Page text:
"Women’s Political Thought in Europe 1700-1800" Public Lecture with Karen Green (Melbourne)
Tuesday, 2018/10/16, 18:15
As part of the international lecture series 2018/2019 of the SNF-Professorship Philosophy, Prof. Dr. Christine Abbt, at the University of Lucerne, Prof. Dr. Karen Green (University of Melbourne) will give a talk on the topic of "Women’s Political Thought in Europe 1700-1800".
Abstract:The Rights of Women and the Equal Rights of Men
It is generally accepted that claims for women’s rights arose after, and as a result of, the development of the theory of the equal rights of men. In support of the established view one can point to the fact that democracies in which men were enfranchised existed long before those in which women were granted the vote on an equal basis with men. Nevertheless, this paper explores a deviant account of the history of the modern discourse of equal natural rights, according to which, in fact, demands for the rights of women preceded the development of the theory of the equal rights of men. These demands did not involve women’s position within the state, but pertained to their position within marriage. I will call the thesis that claims for women’s rights within marriage preceded claims for the equal rights of men, the priority thesis. Ultimately, I argue, that while it is difficult to establish the priority thesis in its full generality, a weaker, contemporaneity thesis, can be supported. The modern concept of the equal rights of men developed in tandem with, and is intimately connected to, the emergence of modern companiate marriage. As a result, modern democratic theory came to acquire completely different philosophical foundations from those accepted by neo-Roman republicans. Rather than being essentially a theory of non-domination, the enlightenment democratic theory that resulted in Wollstonecraft’s Vindication of the Rights of Woman was based on a notion of positive liberty, thought of as virtuous self government, which also underpinned the earlier emergence of the modern understanding of marriage as, ideally, a relationship of friendship among equals.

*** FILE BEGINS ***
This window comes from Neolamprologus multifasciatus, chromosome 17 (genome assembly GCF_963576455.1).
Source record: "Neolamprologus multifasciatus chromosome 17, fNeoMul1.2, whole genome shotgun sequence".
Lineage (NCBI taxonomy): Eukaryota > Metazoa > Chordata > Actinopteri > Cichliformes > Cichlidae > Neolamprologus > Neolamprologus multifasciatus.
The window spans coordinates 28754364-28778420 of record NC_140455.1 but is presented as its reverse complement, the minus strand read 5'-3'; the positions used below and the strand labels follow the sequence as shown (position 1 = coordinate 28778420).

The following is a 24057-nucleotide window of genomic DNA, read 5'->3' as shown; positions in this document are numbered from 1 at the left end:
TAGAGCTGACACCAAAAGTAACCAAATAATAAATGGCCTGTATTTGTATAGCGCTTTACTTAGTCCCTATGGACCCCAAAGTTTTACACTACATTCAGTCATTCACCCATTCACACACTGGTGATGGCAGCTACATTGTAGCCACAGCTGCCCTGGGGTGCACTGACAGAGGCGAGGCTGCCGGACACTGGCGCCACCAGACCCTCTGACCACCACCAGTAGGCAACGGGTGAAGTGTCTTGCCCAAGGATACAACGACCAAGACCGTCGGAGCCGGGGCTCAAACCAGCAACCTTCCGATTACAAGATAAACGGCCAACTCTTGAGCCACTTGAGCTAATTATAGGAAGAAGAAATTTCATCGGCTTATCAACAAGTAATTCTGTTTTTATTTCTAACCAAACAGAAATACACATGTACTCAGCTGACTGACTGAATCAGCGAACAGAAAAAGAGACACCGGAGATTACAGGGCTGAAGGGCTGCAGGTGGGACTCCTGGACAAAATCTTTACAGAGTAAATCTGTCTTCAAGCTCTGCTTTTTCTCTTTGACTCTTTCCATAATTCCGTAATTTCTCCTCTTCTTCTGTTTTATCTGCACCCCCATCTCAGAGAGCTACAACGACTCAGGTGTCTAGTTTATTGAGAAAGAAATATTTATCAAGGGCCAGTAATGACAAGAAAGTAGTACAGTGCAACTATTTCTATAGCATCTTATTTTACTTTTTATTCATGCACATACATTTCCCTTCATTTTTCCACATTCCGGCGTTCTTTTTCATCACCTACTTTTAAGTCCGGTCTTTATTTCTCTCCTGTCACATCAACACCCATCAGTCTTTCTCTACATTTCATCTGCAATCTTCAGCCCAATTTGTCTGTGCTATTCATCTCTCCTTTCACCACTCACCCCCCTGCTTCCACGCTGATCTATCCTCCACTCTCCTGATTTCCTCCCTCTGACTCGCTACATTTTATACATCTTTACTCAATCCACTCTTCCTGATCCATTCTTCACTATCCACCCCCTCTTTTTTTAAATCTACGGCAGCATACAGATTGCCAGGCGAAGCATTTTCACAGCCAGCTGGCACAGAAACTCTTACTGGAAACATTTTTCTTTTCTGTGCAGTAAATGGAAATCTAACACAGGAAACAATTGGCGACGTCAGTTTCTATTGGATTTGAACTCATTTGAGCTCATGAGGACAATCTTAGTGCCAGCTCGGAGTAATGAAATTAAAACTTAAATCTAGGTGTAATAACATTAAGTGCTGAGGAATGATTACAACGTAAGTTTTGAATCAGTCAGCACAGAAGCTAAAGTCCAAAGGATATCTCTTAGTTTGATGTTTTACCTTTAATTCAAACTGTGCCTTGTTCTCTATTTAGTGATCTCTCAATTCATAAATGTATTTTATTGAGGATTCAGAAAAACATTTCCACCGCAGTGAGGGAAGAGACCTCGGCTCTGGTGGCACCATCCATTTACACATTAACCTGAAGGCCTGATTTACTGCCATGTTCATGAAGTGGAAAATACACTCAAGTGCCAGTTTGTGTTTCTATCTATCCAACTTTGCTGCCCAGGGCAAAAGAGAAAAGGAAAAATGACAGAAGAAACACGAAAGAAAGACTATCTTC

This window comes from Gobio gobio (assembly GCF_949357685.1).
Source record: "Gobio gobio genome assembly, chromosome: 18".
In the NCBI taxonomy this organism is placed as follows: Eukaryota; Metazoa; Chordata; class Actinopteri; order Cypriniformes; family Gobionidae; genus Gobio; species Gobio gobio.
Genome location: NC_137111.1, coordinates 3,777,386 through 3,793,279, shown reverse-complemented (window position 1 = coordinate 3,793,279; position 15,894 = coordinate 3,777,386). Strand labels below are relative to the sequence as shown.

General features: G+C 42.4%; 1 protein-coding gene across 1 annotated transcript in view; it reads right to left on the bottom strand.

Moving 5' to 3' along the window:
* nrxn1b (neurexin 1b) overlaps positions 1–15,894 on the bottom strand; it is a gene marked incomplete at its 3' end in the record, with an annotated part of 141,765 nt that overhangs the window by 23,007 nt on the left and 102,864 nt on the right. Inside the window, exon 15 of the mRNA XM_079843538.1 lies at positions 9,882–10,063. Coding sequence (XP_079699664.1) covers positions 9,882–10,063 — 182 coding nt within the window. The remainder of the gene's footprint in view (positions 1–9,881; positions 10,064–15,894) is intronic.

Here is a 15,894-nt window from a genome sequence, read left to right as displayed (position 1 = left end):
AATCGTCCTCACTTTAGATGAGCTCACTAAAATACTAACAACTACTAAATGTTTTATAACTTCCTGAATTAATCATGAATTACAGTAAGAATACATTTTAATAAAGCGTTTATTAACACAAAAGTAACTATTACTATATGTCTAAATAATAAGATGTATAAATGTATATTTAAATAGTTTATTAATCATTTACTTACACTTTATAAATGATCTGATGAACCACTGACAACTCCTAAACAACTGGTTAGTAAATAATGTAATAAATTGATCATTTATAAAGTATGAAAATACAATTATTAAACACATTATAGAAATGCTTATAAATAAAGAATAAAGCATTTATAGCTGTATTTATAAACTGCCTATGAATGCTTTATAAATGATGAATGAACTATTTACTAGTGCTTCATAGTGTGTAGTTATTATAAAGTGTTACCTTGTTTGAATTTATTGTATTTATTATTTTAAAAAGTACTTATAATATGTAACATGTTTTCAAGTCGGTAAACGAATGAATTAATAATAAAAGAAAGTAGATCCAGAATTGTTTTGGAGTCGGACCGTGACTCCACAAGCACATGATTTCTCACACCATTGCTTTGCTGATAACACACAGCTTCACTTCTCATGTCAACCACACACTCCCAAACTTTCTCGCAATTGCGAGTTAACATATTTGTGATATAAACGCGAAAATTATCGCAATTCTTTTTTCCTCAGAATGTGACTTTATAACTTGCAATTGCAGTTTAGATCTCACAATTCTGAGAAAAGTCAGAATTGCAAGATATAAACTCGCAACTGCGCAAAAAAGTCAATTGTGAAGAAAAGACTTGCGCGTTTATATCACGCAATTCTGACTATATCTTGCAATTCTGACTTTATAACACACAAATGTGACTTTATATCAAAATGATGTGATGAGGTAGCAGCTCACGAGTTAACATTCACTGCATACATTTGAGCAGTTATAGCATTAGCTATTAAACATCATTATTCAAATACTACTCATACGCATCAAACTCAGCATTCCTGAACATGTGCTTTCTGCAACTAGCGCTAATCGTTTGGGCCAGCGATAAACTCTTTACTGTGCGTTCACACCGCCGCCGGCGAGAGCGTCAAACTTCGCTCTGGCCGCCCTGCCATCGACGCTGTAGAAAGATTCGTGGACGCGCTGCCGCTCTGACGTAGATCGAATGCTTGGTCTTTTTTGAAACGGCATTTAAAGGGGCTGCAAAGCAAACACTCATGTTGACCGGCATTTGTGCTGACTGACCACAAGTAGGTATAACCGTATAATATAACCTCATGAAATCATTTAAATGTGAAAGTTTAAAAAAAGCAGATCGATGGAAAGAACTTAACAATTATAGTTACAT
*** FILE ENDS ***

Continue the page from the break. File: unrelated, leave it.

- Karen Green: A History of Women’s Political Thought in Europe, 1700-1800, Cambridge University Press, 2014.
- Karen Green: Citizenship and Origins of Women’s History in the United States, in: Perspectives on Politics / 12, 2014
- Karen Green: Republic of Women: Rethinking the Republic of Letters in the Seventeenth Century, in: American Historical Review / 119, 2014.
|Event organizer:||SNF-Förderprofessur Philosophie Universität Luzern|
|Time:||18:15 - 19:45|
open to the public|
free of charge